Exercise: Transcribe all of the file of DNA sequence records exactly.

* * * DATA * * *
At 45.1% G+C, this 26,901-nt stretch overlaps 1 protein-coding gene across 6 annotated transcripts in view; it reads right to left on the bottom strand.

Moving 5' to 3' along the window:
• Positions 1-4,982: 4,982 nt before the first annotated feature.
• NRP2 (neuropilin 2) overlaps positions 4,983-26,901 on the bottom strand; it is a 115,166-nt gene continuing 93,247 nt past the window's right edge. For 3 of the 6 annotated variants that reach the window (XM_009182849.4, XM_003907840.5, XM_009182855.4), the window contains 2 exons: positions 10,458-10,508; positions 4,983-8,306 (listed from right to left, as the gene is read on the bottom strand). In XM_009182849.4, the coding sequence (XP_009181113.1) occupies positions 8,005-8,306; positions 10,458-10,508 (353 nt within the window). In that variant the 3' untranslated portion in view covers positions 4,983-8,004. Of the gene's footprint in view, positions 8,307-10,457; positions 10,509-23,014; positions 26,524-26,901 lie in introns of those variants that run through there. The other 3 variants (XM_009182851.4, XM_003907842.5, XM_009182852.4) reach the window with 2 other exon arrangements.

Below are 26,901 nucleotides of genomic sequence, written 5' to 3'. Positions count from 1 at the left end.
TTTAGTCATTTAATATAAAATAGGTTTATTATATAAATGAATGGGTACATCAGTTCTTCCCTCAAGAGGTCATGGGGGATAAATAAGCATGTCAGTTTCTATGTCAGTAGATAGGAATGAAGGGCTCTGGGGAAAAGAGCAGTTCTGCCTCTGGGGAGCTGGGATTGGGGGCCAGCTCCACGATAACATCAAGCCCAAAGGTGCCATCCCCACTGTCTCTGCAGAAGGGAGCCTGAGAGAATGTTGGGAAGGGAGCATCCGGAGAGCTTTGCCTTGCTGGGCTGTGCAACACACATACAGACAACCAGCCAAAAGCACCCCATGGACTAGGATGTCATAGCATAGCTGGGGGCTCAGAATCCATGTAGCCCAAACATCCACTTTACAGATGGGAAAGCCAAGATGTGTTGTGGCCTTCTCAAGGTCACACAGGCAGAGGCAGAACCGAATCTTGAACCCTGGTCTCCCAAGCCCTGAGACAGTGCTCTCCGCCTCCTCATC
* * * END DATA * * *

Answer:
At 45.1% G+C, this 26,901-nt stretch overlaps 1 protein-coding gene across 6 annotated transcripts in view; it reads right to left on the bottom strand.

Moving 5' to 3' along the window:
• Positions 1-4,982: 4,982 nt before the first annotated feature.
• NRP2 (neuropilin 2) overlaps positions 4,983-26,901 on the bottom strand; it is a 115,166-nt gene continuing 93,247 nt past the window's right edge. For 3 of the 6 annotated variants that reach the window (XM_009182849.4, XM_003907840.5, XM_009182855.4), the window contains 2 exons: positions 10,458-10,508; positions 4,983-8,306 (listed from right to left, as the gene is read on the bottom strand). In XM_009182849.4, the coding sequence (XP_009181113.1) occupies positions 8,005-8,306; positions 10,458-10,508 (353 nt within the window). In that variant the 3' untranslated portion in view covers positions 4,983-8,004. Of the gene's footprint in view, positions 8,307-10,457; positions 10,509-23,014; positions 26,524-26,901 lie in introns of those variants that run through there. The other 3 variants (XM_009182851.4, XM_003907842.5, XM_009182852.4) reach the window with 2 other exon arrangements.

Below are 26,901 nucleotides of genomic sequence, written 5' to 3'. Positions count from 1 at the left end.
TTTAGTCATTTAATATAAAATAGGTTTATTATATAAATGAATGGGTACATCAGTTCTTCCCTCAAGAGGTCATGGGGGATAAATAAGCATGTCAGTTTCTATGTCAGTAGATAGGAATGAAGGGCTCTGGGGAAAAGAGCAGTTCTGCCTCTGGGGAGCTGGGATTGGGGGCCAGCTCCACGATAACATCAAGCCCAAAGGTGCCATCCCCACTGTCTCTGCAGAAGGGAGCCTGAGAGAATGTTGGGAAGGGAGCATCCGGAGAGCTTTGCCTTGCTGGGCTGTGCAACACACATACAGACAACCAGCCAAAAGCACCCCATGGACTAGGATGTCATAGCATAGCTGGGGGCTCAGAATCCATGTAGCCCAAACATCCACTTTACAGATGGGAAAGCCAAGATGTGTTGTGGCCTTCTCAAGGTCACACAGGCAGAGGCAGAACCGAATCTTGAACCCTGGTCTCCCAAGCCCTGAGACAGTGCTCTCCGCCTCCTCATC